Manufacturer Safeguards May Not Prevent Copayment Coupon Use for Part D Drugs
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WHY WE DID THIS STUDY
Pharmaceutical manufacturers offer copayment coupons to reduce or eliminate the cost of patients' out of pocket copayments for specific brand name drugs. The anti kickback statute prohibits the knowing and willful offer or payment of remuneration to a person to induce the purchase of any item or service for which payment may be made by a Federal health care program. Manufacturers may be liable under the anti kickback statute if they offer coupons to induce the purchase of drugs paid for by Federal health care programs, including Medicare Part D. The anti kickback statute applies to all Federal health care programs, but this study focused on Part D. The use of coupons by Medicare beneficiaries could impose significant costs on the Part D program because many coupons encourage beneficiaries to choose more expensive brand name drugs over less expensive alternative drugs. In two surveys by outside groups, approximately 6 percent to 7 percent of seniors surveyed reported using coupons to purchase prescription drugs.
HOW WE DID THIS STUDY
To identify the safeguards pharmaceutical manufacturers employ to prevent their copayment coupons from being used for drugs paid for by Part D and to identify vulnerabilities in those safeguards, we surveyed 30 manufacturers of the top 100 Part D brand name drugs with coupons and with the highest Medicare expenditures. We also reviewed selected safeguards offered for a purposive sample of those drugs. In addition, we interviewed staff at various organizations involved in pharmacy claims transactions to understand other vulnerabilities associated with coupon use in Part D.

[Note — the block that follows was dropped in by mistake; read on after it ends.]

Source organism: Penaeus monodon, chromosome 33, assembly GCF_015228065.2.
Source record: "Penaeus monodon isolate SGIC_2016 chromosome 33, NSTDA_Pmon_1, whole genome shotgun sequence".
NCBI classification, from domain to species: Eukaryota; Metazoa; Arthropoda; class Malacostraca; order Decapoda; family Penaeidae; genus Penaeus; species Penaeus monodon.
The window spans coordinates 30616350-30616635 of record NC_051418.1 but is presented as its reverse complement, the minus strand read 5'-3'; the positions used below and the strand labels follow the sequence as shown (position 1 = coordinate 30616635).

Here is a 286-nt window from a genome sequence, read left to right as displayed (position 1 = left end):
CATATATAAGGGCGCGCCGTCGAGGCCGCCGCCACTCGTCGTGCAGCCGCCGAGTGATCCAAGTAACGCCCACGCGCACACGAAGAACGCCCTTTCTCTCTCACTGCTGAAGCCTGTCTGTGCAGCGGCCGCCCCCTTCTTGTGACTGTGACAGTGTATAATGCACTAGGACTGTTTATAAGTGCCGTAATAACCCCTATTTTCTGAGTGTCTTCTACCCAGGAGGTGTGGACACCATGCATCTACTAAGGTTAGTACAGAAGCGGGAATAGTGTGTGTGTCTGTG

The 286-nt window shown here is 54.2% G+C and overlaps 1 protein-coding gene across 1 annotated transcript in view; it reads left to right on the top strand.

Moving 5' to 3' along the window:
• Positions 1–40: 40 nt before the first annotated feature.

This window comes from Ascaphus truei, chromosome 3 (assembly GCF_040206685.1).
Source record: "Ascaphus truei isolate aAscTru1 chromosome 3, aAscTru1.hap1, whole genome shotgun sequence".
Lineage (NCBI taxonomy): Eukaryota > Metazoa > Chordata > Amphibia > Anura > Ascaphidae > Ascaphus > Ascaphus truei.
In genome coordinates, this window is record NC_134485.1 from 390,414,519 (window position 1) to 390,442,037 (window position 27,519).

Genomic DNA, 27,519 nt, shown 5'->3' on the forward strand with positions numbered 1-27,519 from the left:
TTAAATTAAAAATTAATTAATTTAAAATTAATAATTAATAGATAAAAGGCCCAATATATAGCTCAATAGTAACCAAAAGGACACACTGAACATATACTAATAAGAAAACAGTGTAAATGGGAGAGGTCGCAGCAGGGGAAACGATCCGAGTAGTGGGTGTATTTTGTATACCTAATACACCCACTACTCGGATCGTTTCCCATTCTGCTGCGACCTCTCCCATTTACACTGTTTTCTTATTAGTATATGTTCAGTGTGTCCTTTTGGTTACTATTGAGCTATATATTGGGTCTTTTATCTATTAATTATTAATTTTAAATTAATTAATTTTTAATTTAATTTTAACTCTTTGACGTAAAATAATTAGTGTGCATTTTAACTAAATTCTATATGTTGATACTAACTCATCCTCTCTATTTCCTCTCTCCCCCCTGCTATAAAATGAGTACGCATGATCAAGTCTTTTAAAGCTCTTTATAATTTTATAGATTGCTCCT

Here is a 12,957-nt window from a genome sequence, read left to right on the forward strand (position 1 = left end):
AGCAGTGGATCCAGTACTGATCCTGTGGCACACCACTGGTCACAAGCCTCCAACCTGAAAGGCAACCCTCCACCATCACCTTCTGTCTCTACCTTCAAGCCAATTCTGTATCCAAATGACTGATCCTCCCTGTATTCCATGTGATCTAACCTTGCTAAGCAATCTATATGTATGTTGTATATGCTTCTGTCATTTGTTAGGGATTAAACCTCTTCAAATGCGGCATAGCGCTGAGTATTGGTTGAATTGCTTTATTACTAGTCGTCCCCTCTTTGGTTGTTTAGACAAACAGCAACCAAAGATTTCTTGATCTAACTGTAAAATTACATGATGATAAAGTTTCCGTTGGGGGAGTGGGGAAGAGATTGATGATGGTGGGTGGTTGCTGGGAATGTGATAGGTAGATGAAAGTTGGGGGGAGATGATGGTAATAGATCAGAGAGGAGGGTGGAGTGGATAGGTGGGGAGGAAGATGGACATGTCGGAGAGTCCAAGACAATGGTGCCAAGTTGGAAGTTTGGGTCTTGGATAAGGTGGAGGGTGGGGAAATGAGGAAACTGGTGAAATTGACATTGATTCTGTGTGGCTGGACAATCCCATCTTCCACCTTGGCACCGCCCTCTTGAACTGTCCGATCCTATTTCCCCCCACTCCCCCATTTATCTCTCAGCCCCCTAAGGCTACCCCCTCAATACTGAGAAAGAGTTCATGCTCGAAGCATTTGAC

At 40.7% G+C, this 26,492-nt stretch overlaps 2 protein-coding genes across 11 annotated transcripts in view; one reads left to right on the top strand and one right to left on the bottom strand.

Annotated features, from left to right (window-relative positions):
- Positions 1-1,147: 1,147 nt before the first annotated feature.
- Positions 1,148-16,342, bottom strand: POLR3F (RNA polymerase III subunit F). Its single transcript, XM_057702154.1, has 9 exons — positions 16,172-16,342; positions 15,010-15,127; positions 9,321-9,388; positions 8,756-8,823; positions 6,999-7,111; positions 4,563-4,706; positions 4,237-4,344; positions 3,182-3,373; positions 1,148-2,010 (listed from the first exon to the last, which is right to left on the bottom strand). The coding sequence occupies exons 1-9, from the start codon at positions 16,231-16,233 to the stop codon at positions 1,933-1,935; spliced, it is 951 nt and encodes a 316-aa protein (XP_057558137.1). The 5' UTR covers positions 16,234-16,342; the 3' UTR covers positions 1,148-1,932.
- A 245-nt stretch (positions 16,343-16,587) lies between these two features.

WHAT WE FOUND
Pharmaceutical manufacturers' current safeguards may not prevent all copayment coupons from being used for drugs paid for by Part D. All surveyed manufacturers provide notices directed to beneficiaries and pharmacists that coupons may not be used in Federal health care programs. Most surveyed manufacturers use pharmacy claims edits to prevent coupons from being processed for drugs covered by Part D. Most of these edits may not prevent all coupons from being processed for Part D covered drugs. Finally, Part D plans and other entities cannot identify coupons within pharmacy claims.
WHAT WE RECOMMEND
OIG's concurrent Special Advisory Bulletin affirms that pharmaceutical manufacturers are at risk of sanctions if they fail to take appropriate steps to ensure that their copayment coupons do not induce the purchase of Federal health care programs items or services, including but not limited to, drugs paid for by Medicare Part D. For this reason, manufacturers may engage industry stakeholders and CMS in an effort to identify a solution to ensure that coupons are not used for drugs paid for by Part D. CMS should cooperate with industry stakeholder efforts to improve the reliability of pharmacy claims edits and make coupons transparent. CMS concurred with our recommendation.
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